What is a Mission-Driven Business?

People often ask us how we define a “conscious company.” While there’s no single answer that fits for-profit businesses across all sectors, we’ve settled on some overarching guidelines: a conscious company takes all stakeholders into account in its operations, decisions, and strategies, and has a higher purpose beyond profit. These mission- and purpose-driven companies consider, measure, and value the people, communities, and environment that their operations impact. And their goals go beyond “doing less bad,” such as reducing pollution or energy use — though of course that’s important. These companies seek to actively create a positive impact on the world around them in as many ways as possible.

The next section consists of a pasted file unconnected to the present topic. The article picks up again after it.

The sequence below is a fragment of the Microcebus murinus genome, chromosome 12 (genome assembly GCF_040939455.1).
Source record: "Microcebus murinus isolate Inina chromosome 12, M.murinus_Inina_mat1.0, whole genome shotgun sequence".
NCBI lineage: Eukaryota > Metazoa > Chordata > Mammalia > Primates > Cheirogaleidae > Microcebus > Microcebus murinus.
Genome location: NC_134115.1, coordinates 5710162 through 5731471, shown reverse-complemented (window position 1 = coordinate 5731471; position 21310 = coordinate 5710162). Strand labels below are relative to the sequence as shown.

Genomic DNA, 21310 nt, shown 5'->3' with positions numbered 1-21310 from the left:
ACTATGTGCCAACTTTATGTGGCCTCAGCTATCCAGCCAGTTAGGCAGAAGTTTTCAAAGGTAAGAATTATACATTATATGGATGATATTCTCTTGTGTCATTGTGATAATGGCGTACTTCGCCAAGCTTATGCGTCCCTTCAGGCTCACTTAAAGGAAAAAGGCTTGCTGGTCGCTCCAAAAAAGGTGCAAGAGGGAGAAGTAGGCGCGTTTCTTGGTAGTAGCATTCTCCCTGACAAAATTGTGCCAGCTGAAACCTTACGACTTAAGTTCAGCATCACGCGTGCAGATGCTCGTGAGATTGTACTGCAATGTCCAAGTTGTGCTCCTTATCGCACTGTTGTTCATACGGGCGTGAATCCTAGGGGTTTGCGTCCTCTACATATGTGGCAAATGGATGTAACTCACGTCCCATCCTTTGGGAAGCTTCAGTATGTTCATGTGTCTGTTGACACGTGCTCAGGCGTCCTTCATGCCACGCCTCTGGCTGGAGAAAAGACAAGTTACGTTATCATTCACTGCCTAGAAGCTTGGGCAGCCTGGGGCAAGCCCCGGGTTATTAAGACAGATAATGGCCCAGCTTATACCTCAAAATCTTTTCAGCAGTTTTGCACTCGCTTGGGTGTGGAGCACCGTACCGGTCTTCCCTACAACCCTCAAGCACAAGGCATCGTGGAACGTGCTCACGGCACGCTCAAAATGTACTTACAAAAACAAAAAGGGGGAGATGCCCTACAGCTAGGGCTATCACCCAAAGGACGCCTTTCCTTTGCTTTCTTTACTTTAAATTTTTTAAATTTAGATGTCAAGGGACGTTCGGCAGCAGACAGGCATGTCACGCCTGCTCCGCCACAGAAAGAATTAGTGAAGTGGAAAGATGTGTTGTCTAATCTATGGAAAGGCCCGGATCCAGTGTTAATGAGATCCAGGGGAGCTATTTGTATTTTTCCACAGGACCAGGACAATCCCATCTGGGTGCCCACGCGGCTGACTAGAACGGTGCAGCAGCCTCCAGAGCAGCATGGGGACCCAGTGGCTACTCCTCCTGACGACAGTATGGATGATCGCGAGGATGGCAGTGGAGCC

One key difference between business and other pathways to achieving a mission — say, politics or philanthropy — is that business generates wealth along the way. The challenge is designing and building businesses that can generate that wealth without the negative externalities and harmful side effects that inevitably come from focusing on profit alone, or above all else.

Of course, simply having a mission doesn’t guarantee having a strong business model. Businesses must be profitable in order to sustain themselves. But conscious companies don’t see the drive for profit as being in conflict with their mission; in fact, the more successful a business is, the easier it becomes to achieve the mission or to “give back.” Money and profits become the fuel that powers the mission engine.